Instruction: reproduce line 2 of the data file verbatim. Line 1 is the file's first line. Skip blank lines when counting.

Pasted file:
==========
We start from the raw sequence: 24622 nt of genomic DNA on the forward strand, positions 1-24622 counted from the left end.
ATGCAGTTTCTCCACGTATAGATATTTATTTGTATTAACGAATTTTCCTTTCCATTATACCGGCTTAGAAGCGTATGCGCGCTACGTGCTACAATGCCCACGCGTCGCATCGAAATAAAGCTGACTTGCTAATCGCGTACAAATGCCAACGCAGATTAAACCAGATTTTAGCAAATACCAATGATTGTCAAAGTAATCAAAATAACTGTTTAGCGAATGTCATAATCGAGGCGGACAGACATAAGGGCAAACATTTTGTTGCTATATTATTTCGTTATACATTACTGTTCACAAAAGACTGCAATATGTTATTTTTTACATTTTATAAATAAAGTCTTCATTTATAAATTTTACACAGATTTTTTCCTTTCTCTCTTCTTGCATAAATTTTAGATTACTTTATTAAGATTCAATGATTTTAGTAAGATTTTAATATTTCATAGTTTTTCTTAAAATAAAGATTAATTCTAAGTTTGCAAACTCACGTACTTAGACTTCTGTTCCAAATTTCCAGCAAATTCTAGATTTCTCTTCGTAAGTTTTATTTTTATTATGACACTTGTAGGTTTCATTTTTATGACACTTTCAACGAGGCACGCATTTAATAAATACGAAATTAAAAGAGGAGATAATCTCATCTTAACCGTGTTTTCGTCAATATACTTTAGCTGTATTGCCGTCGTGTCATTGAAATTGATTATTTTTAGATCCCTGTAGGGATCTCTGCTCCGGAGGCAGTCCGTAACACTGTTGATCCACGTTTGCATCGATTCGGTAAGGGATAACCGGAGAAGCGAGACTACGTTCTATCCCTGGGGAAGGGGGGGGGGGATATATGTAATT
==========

ATGCAGTTTCTCCACGTATAGATATTTATTTGTATTAACGAATTTTCCTTTCCATTATACCGGCTTAGAAGCGTATGCGCGCTACGTGCTACAATGCCCACGCGTCGCATCGAAATAAAGCTGACTTGCTAATCGCGTACAAATGCCAACGCAGATTAAACCAGATTTTAGCAAATACCAATGATTGTCAAAGTAATCAAAATAACTGTTTAGCGAATGTCATAATCGAGGCGGACAGACATAAGGGCAAACATTTTGTTGCTATATTATTTCGTTATACATTACTGTTCACAAAAGACTGCAATATGTTATTTTTTACATTTTATAAATAAAGTCTTCATTTATAAATTTTACACAGATTTTTTCCTTTCTCTCTTCTTGCATAAATTTTAGATTACTTTATTAAGATTCAATGATTTTAGTAAGATTTTAATATTTCATAGTTTTTCTTAAAATAAAGATTAATTCTAAGTTTGCAAACTCACGTACTTAGACTTCTGTTCCAAATTTCCAGCAAATTCTAGATTTCTCTTCGTAAGTTTTATTTTTATTATGACACTTGTAGGTTTCATTTTTATGACACTTTCAACGAGGCACGCATTTAATAAATACGAAATTAAAAGAGGAGATAATCTCATCTTAACCGTGTTTTCGTCAATATACTTTAGCTGTATTGCCGTCGTGTCATTGAAATTGATTATTTTTAGATCCCTGTAGGGATCTCTGCTCCGGAGGCAGTCCGTAACACTGTTGATCCACGTTTGCATCGATTCGGTAAGGGATAACCGGAGAAGCGAGACTACGTTCTATCCCTGGGGAAGGGGGGGGGGGATATATGTAATT